Tools Witchcraft

Witch’s Hat: Ancient & Medieval Origins + Magical Uses Today

Next to the broom, no other object evokes the powerful image of the witch than the witch’s hat. At Halloween real witches and pretend witches don a black pointed cap, tall as the heavens. But, surprisingly, the witch’s pointed hat isn’t an ancient concept – it seemingly emerged in the 1700’s. So why is this accessory so ingrained in witch lore? Learn all about the history of the pointed witchy’s cap PLUS how to use one for magical purposes today.

The Witch’s Hat in Antiquity

No one is quite sure when and why witches began being depicted wearing the pointed hat. There are many theories, of which we will discuss a few here. My opinion is this – the true origins may never be known but it’s more complex than one simple explanation. It has many origins.

The Cone Heads in Ancient Egypt

Between two thousand and four thousand years ago, ancient Egyptians wore tall, cone-shaped hats. These cone headed Egyptians show up on everything from ancient murals to reliefs and coffins. Archaeologists first believed the cone-shaped hats were only worn by the dead, a belief that would be discredited later. Another theory was the cone hats were filled with herbs and perfumes, that as the Egyptian went about their day, would perfume and cover any body odors. This was also discredited.

Not the cone hats as mentioned but an example of tall hats from ancient times

The truth is the cone-shaped hats served a similar purpose to the shape of the pyramids. Pointing to the heavens and potentially serving as a “cone of power” to absorb divine energy from above. The cone hats might also relate to the Sun god Aten. The cone hat similar in appearance to the sun god’s pyramidal sun rays beaming down from above.

The Witch’s Hat Worn by the “Witches” of Subeshi

Another example of the “witch’s hat” in antiquity is the pointed hats worn by the Tarim mummies. A series of mummified humans have been found in the Tarim Basin in China in a lost city called Subeshi. Three of the female mummies wear tall, black pointed hats. One of the “Subeshi witches” also wore a thick, black glove indicating she hunted with raptors (something a shaman or mystical woman might have done during Iron Age China). While we don’t know if these women were witches, we know their hats look an awful lot like the traditional witch’s hat.

Vintage card with witch wearing truncated hat

Medieval Origins of the Witch’s Hat

The pointed witch’s hat emerged in illustrations in the 1710’s-20’s, long after the Medieval Period had ended in the 15th century. Yet it looks just like hats from the Dark Ages.

Medieval Hennin

The Medieval Hennin

In the fourteen hundreds, tall conical hats called Hennin became a popular fashion choice for European nobility. Some were pointed, truncated, or fixed with a veil. The Hennin was popular in England, Hungary and Northern European countries among queens, princesses, duchesses, etc. which gave way to the modern Princess costume we see at Halloween. According to Laurie Cabot (the official witch of Salem), the witch is depicted with a pointed hat because it was the fashion at that time.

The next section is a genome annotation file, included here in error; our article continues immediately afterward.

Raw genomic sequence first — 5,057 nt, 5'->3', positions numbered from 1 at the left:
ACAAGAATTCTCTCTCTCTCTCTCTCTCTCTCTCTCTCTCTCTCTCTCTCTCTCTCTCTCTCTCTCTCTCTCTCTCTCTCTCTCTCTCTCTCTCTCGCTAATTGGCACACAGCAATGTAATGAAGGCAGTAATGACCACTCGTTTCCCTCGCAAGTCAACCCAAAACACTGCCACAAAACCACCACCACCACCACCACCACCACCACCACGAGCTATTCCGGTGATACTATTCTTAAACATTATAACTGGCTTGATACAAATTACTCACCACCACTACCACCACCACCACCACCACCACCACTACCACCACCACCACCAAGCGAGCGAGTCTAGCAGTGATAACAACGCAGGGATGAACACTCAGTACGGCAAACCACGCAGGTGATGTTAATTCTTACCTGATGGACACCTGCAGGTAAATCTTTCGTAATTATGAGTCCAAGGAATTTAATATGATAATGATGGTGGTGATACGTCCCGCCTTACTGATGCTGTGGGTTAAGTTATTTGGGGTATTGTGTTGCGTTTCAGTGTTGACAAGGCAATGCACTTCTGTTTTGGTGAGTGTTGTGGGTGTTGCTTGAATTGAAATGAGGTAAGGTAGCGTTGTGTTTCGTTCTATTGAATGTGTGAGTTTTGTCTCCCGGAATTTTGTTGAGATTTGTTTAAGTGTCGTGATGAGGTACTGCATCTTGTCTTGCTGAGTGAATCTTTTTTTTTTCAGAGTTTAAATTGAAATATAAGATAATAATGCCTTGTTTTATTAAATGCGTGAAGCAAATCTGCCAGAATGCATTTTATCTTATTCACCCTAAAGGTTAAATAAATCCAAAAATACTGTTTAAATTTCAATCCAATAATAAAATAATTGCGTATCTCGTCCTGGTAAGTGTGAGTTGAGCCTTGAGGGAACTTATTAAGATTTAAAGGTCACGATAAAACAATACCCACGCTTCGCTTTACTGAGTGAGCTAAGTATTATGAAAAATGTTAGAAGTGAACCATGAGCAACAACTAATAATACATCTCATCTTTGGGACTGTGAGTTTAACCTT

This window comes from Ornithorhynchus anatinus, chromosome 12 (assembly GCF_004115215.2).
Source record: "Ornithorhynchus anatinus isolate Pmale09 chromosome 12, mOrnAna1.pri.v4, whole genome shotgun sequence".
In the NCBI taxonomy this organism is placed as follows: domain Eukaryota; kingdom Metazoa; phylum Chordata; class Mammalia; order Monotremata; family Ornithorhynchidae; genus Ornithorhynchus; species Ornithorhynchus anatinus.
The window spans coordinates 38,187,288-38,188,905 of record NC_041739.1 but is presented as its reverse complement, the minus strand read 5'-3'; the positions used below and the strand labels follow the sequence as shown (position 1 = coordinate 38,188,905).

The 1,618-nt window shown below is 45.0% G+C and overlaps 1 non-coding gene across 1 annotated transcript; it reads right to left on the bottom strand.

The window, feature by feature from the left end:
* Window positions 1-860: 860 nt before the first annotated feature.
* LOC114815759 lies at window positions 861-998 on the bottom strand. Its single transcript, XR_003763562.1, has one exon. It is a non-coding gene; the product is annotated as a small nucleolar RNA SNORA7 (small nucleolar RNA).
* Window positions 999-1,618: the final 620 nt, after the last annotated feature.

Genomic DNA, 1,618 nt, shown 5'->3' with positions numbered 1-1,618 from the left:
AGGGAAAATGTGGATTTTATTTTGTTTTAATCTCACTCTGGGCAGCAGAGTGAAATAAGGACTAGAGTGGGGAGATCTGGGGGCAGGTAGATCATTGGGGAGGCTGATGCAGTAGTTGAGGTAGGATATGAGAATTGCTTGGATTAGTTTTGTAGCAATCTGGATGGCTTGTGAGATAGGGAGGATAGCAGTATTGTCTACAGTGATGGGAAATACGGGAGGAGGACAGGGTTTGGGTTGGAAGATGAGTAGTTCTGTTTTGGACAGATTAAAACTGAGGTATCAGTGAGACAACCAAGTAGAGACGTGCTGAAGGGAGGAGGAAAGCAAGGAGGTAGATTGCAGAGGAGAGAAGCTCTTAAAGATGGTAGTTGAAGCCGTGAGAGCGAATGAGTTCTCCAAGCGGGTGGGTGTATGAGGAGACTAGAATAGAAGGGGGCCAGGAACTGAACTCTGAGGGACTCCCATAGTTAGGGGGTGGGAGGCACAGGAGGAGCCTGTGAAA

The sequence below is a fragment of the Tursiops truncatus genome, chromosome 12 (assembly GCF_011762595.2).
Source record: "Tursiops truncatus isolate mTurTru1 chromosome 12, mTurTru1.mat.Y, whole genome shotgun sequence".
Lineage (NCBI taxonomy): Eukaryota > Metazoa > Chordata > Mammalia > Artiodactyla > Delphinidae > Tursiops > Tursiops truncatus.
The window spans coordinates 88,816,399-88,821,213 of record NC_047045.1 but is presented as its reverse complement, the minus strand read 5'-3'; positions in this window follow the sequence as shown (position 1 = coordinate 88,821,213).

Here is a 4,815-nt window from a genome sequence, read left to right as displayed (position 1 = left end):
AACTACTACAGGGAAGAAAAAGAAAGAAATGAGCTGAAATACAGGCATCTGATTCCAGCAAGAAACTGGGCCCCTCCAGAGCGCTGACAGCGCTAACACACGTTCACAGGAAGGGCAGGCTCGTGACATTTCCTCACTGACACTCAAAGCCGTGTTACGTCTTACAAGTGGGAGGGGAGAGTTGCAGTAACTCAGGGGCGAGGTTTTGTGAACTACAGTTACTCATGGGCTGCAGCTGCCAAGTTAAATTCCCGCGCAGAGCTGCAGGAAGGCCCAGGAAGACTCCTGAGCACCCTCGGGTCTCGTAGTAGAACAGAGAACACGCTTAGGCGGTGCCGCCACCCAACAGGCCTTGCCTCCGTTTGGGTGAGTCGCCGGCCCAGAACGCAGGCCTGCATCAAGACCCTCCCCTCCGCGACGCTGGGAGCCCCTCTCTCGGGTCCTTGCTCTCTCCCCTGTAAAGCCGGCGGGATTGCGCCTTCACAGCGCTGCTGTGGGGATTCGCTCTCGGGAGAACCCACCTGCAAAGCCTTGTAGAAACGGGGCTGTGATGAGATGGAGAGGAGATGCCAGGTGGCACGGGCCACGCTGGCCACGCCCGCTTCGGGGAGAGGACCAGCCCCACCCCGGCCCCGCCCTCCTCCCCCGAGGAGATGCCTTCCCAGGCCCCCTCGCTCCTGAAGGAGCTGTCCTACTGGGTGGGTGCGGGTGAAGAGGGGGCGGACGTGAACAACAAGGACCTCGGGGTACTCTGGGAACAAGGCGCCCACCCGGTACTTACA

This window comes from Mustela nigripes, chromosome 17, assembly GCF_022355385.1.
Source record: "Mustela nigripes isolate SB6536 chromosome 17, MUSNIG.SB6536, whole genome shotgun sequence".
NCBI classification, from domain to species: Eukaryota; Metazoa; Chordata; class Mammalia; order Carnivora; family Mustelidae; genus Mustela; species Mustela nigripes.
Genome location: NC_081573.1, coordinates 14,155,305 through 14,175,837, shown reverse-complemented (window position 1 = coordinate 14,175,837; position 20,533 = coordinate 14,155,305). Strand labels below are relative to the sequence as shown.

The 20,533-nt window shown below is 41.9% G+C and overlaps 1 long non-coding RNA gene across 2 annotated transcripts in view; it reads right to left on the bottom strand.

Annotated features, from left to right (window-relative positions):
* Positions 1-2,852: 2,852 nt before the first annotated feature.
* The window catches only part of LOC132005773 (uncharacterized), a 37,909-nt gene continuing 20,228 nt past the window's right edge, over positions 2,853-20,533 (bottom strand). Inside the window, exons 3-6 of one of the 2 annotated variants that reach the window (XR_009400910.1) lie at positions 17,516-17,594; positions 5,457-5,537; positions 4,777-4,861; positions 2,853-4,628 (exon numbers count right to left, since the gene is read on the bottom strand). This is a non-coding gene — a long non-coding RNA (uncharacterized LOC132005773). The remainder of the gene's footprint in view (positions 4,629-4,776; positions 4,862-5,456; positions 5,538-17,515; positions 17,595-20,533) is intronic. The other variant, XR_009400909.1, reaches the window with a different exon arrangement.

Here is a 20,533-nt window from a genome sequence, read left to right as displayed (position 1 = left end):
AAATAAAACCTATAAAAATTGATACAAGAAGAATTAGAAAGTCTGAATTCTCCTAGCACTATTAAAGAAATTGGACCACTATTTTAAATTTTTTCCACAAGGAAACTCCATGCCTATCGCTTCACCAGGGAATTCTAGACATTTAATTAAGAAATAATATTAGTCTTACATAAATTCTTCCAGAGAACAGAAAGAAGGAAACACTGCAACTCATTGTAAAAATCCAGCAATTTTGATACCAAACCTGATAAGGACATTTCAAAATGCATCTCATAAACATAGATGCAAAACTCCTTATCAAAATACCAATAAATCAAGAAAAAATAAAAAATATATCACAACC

Mother Louse, Alewife, wearing a truncated hat similar to the witch’s hat

The Alewife’s Hat and the Dunce Cap

Two other potential origins of the witch’s hat include the alewife’s tall hat and the dunce cap. The alewife’s hat, as shown here, is a tall, black cap similar to the pointed witch’s hat but a truncated version. Alewives were women who brewed beer in the Dark Ages. With a tall black hat, alewives stood out in a crowd and quicker to sell their wares.

The dunce cap is named for the Scottish philosopher John Duns Scotus. Scotus rubbed Protestants the wrong way and they began referring to un-intelligent people as a “Duns”. The dunce cap became a punishment in schools to show someone who is incapable of learning…or a “Duns”.

Or is it Anti-Semitic?

A particularly popular theory circulating social media this past Halloween was the witch’s hat as a symbol of anti-semitism. In the Dark Ages, in places like Hungary and other countries in Europe, Jewish men were required to wear a tall, pointed “jews’ cap” when out in public to distinguish them from other men. Originally, Jewish people chose to wear the pointed hats, but it became a way of persecuting and segregating the European Jewish population.

The Witch’s Hat: A Complex History

Just like with any other symbol, the pointed cap has been and can be used for good or evil. While this hat seems to be anti-semitic or insulting someone’s intelligence (dunce cap), history shows us it’s much more complex than that. I don’t believe we can claim one single origin for the witch’s hat. Nor do I believe it’s racist or wrong to wear a pointed hat with your witch costume for Halloween. If someone tells you it’s wrong, remind them the pointed hat has been around since ancient Egypt.

Enchanting a Witch’s Hat for Magical Purposes

We know a witch’s broom isn’t just an accessory, but what about the hat? Is it a magical tool? Of course! If you have a witch’s hat, consider decorating it with things that match your personality and/or intentions. For example, if you have a strong connection to air – add some feathers, bird charms, and ribbons. If you’d like to wear your witch’s hat during tarot reading sessions to increase intuition, choose a purple hat and add a ribbon with amethyst crystal charms. The witch’s hat, no matter the origins, acts as a cone of power. It connects the crown chakra with universal energy above.

Or consider crafting your own witch’s hat from a pattern. Here’s one that’s FREE and easy to make with just fabric, batting, scissors, and a sewing machine. And the best part is, you can make it look however you want! You could even craft a witch’s hat for every season. I mean, why not?

The Magic, Lore and Uses for the Witch's Hat

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